Amazon deleted 20,000 suspicious comments in the UK after evidence showed that “good reviewers” profited from fake reviews.

According tomedia The Verge, some of Amazon’s “good reviews” in the UK appear to have made false reviews, leaving tens of thousands of five-star reviews in exchange for money or free products. The company deleted 20,000 product reviews after an investigation by the Financial Times. According to an analysis by the Financial Times, Justin Fryer, Amazon’s number one “good reviewer”, left a five-star rating on average every four hours in August. Many of these comments were left at random for Chinese companies. Fryer then appears to have resold the products on eBay.

Such scams usually start with messaging apps such as social networks and Telegram, where companies can meet potential critics. Once a contact is established, the reviewer will choose a free product and then wait a few days to write a five-star review. After the comments are posted, they get a full refund and sometimes an extra payment.

Amazon has a special rule prohibiting the posting of comments in exchange for “any form of compensation (including free or discounted products).” But nine of the UK’s 10 most-rated judges appear to have breached the code to engage in suspicious activity. The 20,000 comments that were deleted were written by seven of the 10 most acclaimed judges.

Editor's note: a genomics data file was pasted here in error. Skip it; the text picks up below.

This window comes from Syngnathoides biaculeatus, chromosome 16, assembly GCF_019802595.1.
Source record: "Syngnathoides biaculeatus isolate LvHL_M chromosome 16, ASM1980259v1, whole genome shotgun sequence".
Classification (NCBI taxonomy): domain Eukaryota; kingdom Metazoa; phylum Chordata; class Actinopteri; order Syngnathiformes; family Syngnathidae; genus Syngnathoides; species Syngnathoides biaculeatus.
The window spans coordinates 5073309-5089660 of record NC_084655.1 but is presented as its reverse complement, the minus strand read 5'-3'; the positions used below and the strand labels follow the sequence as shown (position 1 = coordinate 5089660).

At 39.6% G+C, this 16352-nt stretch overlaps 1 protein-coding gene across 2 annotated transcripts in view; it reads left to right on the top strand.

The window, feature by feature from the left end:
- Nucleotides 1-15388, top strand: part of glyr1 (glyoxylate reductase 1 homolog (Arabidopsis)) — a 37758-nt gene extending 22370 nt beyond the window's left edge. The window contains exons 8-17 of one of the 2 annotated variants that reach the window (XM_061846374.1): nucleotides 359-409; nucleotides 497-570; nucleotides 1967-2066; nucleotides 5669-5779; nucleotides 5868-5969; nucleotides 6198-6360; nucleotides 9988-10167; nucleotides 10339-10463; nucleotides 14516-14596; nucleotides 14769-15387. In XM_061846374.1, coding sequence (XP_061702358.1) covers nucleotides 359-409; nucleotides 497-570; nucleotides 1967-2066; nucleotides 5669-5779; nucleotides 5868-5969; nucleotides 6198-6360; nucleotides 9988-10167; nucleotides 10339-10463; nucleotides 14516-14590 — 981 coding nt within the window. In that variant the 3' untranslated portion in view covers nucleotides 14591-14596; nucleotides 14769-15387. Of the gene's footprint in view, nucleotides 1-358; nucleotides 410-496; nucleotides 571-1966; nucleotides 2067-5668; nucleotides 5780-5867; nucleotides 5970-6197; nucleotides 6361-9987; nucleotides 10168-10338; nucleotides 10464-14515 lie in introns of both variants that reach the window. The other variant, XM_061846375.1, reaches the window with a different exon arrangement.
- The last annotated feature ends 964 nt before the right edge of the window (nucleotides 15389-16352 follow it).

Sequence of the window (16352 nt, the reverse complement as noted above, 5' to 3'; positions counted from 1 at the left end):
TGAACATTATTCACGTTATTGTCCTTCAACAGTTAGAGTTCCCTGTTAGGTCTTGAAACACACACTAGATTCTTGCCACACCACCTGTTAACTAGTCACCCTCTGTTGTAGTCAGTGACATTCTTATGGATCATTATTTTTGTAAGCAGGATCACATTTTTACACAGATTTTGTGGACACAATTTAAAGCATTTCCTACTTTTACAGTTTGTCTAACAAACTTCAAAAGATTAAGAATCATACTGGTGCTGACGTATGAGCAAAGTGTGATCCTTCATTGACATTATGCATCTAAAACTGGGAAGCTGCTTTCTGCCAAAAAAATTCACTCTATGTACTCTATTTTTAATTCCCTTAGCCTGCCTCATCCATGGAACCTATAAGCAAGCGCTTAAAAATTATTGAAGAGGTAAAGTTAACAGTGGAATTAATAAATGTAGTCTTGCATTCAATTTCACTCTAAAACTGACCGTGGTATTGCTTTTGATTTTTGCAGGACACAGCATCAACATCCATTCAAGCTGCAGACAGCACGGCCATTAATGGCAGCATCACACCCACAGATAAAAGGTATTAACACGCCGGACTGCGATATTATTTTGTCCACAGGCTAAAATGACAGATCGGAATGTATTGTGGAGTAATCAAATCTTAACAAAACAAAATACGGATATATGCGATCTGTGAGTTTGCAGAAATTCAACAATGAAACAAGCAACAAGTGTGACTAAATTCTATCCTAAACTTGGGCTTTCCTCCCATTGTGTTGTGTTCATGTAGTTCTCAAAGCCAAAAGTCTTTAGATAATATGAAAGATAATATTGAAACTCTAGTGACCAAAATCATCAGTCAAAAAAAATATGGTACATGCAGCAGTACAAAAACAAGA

The company alerted Fryer’s activities in early August. At least one Amazon user reported the man’s suspicious comments to CEO Jeff Bezos. The user was told the company would investigate, but did not take action until Friday. Fryer reportedly insisted that he was never paid to publish false five-star reviews. He also said the “unused” and “unothoded” products he listed on eBay were additional.

Fake reviews have been a problem on Amazon.com for years. In July, The Markup found that sellers engaged in a variety of strategies designed to manipulate their ratings on the platform, including “comment hijacking”, where old ratings were attached to new, often unrelated, products.

During the New Crown pandemic, the problem will only get worse as more and more people shop online. In May, 58 per cent of Amazon products in the UK appeared to have fake reviews, according to Fakespot, a company that analyses fraud. “The scale of this fraud is staggering,” Saoud Khalifah, Fakespot’s chief executive, told the Financial Times. “Amazon in the UK has a much higher proportion of fake reviews than other platforms.”

In a statement emailed to The Verge, an Amazon spokesman said the company analyzes public comments and processes 10 million submitted reviews a week. “We want Amazon customers to be confident that the reviews they read are true and relevant,” they said. “We have clear policies for reviewers and sales partners that prohibit abuse of our community functions, and we suspend, prohibit, and take legal action against those who violate these policies.”